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Eicosanoids act in nodulation reactions to bacterial infections in newly emerged adult honey bees, Apis mellifera, but not in older foragers.

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  • 1Insect Biochemical Physiology Laboratory, University of Nebraska, 311 Plant Industry Building, Lincoln, NE 68583-0816, USA.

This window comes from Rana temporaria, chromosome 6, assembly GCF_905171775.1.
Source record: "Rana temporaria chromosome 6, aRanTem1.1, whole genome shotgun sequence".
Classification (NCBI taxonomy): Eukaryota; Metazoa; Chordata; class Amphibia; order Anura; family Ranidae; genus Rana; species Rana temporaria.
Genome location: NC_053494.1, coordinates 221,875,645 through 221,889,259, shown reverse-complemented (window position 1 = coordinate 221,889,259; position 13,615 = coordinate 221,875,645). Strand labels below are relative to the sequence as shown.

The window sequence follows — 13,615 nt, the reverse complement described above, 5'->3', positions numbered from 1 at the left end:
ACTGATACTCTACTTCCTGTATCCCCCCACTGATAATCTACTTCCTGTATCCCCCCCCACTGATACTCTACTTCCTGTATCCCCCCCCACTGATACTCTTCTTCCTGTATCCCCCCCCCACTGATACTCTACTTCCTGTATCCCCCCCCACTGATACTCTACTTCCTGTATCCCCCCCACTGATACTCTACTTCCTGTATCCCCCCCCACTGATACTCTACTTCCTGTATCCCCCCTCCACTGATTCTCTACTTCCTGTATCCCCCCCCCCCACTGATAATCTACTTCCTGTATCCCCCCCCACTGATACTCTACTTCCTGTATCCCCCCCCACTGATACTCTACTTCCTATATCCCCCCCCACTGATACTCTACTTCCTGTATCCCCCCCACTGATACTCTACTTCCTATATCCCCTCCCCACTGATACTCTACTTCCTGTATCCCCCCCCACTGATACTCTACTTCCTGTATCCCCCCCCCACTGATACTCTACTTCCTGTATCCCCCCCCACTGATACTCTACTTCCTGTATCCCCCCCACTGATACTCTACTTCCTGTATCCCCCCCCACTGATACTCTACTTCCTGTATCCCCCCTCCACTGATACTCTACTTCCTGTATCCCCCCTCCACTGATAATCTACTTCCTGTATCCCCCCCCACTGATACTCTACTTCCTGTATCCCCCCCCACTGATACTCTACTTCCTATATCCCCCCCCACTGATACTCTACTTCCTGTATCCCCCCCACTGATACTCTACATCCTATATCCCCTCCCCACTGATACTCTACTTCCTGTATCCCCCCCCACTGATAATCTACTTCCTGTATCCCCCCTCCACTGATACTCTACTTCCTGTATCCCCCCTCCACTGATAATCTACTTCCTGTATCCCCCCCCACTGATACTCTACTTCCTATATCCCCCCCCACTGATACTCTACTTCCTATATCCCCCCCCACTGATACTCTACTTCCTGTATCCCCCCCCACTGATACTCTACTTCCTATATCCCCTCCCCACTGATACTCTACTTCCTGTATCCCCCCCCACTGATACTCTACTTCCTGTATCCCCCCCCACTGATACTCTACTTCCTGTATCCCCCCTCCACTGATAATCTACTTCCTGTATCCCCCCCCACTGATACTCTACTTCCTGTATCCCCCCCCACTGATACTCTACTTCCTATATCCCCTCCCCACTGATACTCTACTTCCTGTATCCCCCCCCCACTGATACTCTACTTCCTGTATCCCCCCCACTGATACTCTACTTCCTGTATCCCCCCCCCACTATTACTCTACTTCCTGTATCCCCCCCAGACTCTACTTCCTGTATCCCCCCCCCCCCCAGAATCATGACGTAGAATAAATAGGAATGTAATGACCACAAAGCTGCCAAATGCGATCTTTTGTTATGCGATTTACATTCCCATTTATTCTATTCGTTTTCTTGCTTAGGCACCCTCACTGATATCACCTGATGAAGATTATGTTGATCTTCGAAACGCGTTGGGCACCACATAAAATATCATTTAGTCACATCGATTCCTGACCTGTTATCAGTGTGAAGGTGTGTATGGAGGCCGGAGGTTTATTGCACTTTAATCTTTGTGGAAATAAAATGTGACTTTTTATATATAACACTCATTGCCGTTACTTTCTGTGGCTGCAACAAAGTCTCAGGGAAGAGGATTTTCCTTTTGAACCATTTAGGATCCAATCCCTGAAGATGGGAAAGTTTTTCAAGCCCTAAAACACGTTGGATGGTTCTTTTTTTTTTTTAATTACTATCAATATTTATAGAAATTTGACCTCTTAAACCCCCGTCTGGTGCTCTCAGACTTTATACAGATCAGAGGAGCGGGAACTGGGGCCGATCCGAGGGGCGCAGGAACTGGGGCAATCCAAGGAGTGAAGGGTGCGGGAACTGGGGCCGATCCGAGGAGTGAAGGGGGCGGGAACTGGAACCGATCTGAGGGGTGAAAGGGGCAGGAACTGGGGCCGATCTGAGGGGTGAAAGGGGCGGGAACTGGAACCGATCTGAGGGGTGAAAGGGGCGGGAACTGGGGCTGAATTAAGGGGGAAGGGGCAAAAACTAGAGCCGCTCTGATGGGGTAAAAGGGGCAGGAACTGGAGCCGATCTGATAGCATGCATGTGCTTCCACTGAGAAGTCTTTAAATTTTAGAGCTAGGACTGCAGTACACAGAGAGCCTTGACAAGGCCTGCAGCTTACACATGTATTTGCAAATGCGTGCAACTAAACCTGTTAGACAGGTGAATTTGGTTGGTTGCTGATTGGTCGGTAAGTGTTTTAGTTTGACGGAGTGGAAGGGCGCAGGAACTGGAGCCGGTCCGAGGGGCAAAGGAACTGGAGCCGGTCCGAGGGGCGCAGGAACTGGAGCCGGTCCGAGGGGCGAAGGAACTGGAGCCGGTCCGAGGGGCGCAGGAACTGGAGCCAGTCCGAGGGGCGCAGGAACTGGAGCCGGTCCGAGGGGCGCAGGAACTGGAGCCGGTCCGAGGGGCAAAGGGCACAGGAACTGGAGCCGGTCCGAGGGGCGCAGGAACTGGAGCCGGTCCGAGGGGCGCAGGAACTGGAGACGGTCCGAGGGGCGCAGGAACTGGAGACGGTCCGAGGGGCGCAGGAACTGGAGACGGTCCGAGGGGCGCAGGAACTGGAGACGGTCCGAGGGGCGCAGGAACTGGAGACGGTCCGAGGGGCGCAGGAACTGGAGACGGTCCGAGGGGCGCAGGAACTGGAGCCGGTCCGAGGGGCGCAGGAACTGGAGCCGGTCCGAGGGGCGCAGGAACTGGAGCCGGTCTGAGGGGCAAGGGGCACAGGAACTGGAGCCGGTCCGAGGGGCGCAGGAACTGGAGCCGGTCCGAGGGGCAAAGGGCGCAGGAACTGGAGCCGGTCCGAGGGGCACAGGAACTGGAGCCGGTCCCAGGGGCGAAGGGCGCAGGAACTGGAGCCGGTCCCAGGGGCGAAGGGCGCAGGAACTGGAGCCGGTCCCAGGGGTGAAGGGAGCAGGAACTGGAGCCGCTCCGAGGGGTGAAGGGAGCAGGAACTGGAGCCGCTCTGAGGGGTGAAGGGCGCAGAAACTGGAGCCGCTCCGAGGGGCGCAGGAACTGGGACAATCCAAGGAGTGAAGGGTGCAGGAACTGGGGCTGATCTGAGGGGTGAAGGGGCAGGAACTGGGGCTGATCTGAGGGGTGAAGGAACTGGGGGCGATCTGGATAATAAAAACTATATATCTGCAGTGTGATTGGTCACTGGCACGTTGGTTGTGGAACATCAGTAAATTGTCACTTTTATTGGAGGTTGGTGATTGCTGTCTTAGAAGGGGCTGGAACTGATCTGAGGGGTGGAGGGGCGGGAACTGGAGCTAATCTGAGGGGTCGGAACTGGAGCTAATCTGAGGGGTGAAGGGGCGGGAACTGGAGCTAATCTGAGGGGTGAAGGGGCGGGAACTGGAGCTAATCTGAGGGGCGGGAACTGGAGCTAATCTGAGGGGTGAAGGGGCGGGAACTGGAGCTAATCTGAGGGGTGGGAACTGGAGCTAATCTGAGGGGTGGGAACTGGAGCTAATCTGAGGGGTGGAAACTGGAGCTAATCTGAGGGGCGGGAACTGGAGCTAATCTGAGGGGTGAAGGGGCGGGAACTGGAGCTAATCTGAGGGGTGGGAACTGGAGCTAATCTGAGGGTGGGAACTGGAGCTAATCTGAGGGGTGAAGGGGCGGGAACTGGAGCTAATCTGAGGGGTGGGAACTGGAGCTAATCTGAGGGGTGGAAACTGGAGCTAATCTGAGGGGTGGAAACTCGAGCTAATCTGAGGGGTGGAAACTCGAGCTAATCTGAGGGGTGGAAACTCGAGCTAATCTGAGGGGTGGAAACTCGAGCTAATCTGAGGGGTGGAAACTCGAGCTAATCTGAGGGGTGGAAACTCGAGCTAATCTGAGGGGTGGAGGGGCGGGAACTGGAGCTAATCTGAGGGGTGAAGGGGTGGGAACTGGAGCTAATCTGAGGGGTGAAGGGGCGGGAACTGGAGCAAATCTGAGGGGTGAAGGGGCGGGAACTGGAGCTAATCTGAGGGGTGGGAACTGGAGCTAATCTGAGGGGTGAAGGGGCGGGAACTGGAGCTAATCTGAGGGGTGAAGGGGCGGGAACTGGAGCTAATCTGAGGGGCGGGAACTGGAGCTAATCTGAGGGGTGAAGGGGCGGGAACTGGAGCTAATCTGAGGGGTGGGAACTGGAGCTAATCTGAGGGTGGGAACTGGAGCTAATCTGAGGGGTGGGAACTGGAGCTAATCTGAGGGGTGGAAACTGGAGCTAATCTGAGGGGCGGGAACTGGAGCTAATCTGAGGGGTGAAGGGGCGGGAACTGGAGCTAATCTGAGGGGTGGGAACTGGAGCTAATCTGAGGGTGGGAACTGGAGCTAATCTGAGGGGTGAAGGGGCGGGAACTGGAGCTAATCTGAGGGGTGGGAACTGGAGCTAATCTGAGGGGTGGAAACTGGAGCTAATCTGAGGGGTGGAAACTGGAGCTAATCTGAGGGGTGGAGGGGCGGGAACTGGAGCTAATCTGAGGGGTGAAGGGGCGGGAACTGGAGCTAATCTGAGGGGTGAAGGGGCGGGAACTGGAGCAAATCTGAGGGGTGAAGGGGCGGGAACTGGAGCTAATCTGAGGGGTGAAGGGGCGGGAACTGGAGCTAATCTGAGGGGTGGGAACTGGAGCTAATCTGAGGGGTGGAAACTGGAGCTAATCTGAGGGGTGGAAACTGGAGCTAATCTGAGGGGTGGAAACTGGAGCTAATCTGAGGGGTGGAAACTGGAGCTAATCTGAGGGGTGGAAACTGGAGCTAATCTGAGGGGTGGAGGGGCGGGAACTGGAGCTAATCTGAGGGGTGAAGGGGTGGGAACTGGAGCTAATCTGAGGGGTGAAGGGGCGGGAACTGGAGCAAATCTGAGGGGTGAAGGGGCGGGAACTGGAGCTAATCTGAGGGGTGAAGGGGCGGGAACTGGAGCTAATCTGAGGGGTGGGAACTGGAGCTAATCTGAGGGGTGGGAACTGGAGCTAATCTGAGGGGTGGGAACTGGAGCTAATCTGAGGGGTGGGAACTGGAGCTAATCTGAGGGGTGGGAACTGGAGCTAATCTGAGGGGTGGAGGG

Nodulation is the first, and qualitatively predominant, cellular defense reaction to bacterial infections in insects. We tested the hypothesis that eicosanoids also mediate nodulation reactions to bacterial challenge in adults of a social insect, the honey bee, Apis mellifera. Treating newly-emerged experimental bees with the eicosanoid biosynthesis inhibitor, dexamethasone, impaired nodulation reactions to bacterial infections, and the influence of dexamethasone was reversed by treating infected insects with arachidonic acid, an eicosanoid precursor. Several other eicosanoid biosynthesis inhibitors, including the cyclooxygenase inhibitor, indomethacin, and the dual cyclooxygenase/lipoxygenase inhibitor, phenidone, also impaired the ability of experimental honeybees to form nodules in reaction to bacterial challenge. The influence of phenidone on nodulation was expressed in a dose-dependent manner. However, in experiments with older honey bees foragers, similar bacterial challenge did not evoke nodulation reactions. We infer from our results that while eicosanoids mediate cellular immune responses to bacterial infections in newly emerged honey bees, and more broadly, in most insect species, nodulation reactions to bacterial challenge probably do not occur in all phases of insect life cycles.

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